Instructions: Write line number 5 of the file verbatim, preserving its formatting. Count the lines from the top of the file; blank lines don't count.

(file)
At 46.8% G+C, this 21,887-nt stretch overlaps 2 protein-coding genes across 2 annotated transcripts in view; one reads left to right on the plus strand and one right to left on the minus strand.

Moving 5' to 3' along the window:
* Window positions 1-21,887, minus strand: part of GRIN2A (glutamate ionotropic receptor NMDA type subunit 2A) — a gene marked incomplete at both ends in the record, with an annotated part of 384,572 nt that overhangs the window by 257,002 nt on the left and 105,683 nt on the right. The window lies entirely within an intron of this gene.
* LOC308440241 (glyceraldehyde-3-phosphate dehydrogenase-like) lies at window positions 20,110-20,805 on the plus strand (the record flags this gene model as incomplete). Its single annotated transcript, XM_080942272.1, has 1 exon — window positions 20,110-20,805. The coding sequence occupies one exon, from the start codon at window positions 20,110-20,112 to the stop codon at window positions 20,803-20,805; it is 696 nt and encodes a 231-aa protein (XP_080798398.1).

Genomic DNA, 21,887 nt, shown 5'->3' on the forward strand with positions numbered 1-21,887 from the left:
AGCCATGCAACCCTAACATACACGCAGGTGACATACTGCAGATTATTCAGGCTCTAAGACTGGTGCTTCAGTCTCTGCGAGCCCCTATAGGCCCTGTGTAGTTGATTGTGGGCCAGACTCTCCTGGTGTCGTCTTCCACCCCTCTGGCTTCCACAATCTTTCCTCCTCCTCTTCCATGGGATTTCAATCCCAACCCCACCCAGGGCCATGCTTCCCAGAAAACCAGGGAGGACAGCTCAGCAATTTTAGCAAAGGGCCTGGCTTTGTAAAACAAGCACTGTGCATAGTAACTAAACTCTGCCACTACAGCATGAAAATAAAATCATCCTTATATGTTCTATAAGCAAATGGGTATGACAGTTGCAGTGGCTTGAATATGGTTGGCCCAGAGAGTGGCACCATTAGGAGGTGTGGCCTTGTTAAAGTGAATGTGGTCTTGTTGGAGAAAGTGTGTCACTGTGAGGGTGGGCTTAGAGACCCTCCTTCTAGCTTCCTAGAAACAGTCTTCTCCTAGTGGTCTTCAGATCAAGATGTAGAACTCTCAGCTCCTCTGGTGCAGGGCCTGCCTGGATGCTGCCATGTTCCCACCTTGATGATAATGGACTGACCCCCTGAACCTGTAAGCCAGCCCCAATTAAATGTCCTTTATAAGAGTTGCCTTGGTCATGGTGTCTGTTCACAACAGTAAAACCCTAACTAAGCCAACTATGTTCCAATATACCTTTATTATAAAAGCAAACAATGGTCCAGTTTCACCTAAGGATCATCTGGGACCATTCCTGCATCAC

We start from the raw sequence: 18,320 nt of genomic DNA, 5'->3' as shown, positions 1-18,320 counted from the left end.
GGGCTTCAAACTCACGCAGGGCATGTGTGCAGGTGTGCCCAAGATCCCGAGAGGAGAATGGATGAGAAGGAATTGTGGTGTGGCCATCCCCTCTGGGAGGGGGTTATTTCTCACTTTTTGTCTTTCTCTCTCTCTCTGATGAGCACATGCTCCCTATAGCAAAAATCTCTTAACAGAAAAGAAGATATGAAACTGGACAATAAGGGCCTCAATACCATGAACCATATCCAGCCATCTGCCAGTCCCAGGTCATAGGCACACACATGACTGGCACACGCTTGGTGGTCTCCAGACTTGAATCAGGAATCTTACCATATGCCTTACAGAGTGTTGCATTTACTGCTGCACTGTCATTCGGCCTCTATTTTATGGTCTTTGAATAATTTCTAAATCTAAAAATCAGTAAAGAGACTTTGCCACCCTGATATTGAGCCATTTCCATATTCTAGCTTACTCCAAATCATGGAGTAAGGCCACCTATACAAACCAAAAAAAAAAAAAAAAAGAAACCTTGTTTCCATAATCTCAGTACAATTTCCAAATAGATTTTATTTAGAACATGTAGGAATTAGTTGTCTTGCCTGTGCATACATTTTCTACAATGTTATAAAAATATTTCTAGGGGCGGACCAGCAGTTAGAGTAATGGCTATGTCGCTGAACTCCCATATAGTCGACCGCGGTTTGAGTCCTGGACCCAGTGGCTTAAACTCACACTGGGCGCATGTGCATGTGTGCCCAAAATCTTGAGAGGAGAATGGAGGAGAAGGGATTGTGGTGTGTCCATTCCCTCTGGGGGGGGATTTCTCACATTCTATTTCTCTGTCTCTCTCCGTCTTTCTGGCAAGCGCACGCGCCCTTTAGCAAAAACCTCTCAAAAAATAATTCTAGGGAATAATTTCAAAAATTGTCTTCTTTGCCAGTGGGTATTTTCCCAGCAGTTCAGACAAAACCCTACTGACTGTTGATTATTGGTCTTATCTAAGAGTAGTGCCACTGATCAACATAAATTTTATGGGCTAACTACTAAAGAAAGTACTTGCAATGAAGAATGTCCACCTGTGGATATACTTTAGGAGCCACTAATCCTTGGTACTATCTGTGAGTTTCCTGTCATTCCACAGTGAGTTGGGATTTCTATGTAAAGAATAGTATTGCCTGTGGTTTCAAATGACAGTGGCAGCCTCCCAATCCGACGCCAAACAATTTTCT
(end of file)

Genomic DNA, 21,887 nt, shown 5'->3' on the forward strand with positions numbered 1-21,887 from the left: